Children Become The Arbiters In Family Law Cases

More and more it would appear Courts are allowing children to determine if their relationship with a parent continues or the extent of that relationship, children are the arbiters in many contact and residence cases. Judges and CAFCASS will at times allow the snapshot wishes and feelings of children given to a Court Welfare Adviser to become binding, the needs of the children become secondary.

This despite the acrimony between parents or hostility from a parent directed at the other which the children are aware of. In homes where there is hostility (directly or indirectly passed to children) from the primary carer towards the other parent, it is indisputable that the vast majority of children will fall in line with that parents views.

Many times this overt hostility was early on in the Court proceedings or before but the primary carer then for appearances sake later changes to the ‘If he/she wants to see their other parent its fine by me’ or even ‘I’ve tried all I can to persuade him/her to go to contact’ – However, the child knows their parent does not really want them to go to contact and continues to try and please that parent by doing what they know he/she really wants. Putting that parents selfish wants before the child’s own needs.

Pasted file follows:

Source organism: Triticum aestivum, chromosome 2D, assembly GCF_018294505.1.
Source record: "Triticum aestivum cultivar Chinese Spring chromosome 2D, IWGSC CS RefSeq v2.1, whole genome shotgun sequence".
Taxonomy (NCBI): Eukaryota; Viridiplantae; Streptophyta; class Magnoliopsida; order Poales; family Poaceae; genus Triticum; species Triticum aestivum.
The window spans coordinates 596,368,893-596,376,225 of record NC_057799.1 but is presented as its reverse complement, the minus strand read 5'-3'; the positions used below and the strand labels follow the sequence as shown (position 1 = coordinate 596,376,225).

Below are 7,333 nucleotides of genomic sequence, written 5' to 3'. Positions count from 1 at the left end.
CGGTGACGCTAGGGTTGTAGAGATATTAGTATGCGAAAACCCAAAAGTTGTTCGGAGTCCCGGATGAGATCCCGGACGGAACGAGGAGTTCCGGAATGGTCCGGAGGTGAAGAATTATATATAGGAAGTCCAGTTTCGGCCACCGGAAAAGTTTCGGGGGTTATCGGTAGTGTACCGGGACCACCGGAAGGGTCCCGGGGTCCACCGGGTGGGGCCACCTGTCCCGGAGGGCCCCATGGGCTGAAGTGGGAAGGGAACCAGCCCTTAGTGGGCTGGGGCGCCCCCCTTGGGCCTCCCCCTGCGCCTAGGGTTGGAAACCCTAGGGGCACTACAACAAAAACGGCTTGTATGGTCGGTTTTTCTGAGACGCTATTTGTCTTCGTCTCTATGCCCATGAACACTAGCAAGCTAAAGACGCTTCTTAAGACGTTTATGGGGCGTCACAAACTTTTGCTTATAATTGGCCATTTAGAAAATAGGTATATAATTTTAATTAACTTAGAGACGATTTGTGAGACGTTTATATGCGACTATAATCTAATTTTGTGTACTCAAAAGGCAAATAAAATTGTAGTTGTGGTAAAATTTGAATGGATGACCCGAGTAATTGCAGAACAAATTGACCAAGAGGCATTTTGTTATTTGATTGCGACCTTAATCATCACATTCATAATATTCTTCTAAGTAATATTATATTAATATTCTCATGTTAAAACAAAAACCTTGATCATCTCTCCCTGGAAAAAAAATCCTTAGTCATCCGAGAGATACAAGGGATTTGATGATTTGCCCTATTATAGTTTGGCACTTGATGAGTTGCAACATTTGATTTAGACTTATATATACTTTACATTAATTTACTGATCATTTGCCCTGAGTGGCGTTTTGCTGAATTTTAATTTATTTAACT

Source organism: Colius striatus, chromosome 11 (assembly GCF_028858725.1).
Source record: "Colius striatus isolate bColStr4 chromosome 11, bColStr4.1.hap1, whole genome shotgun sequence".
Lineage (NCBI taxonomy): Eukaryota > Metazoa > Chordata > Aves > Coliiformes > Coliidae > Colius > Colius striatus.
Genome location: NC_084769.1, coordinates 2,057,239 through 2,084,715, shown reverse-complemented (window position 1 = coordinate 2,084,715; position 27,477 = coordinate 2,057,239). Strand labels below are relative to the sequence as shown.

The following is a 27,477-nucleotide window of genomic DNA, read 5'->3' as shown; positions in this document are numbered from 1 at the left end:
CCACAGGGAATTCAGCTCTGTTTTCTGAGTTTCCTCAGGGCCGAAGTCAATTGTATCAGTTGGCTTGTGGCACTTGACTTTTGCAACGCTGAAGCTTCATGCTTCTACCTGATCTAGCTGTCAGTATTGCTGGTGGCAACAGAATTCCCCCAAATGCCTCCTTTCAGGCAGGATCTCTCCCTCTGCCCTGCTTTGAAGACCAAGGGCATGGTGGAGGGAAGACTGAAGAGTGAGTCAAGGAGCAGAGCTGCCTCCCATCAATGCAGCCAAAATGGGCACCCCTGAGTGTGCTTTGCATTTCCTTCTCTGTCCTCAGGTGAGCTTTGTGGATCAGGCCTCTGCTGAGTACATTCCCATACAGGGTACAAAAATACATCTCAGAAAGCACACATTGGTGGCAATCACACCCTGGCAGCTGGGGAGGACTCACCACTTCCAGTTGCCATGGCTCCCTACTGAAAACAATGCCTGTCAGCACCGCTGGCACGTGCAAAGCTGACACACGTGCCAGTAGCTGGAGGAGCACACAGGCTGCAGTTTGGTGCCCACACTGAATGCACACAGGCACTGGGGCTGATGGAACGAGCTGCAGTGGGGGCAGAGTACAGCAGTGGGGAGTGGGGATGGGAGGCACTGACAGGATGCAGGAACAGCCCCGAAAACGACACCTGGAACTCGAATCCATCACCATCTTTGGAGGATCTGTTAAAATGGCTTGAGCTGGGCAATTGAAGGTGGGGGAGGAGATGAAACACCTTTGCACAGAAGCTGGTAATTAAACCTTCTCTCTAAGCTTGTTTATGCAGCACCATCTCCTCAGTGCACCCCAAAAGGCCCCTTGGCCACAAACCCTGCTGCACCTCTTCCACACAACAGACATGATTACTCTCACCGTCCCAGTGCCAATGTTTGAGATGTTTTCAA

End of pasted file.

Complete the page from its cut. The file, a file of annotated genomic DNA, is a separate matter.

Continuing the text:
Yet children’s snapshot views which are tainted by such an environment are used by plenty of Judges and Court Welfare Advisers to justify minimal or no contact. This shifting of responsibility onto children who are not in a position to determine whether they should or should not have a relationship with a parent or the extent of contact/residence schedule, is a terrible burden on children although they will not fully understand this until much later in life.

Children’s wishes and feelings are helpful and should be taken into consideration but they must not be elevated to absolve Courts from making Orders that children need.

Taken from the McKenzie Friend blog.

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This entry was posted in cafcass, child abuse, child rights, childrens rights, family law, human rights, parental alienation and tagged , , , , , , , , . Bookmark the permalink.

One Response to Children Become The Arbiters In Family Law Cases

  1. Lurraine says:

    Extremely helpful atricle, please write more.

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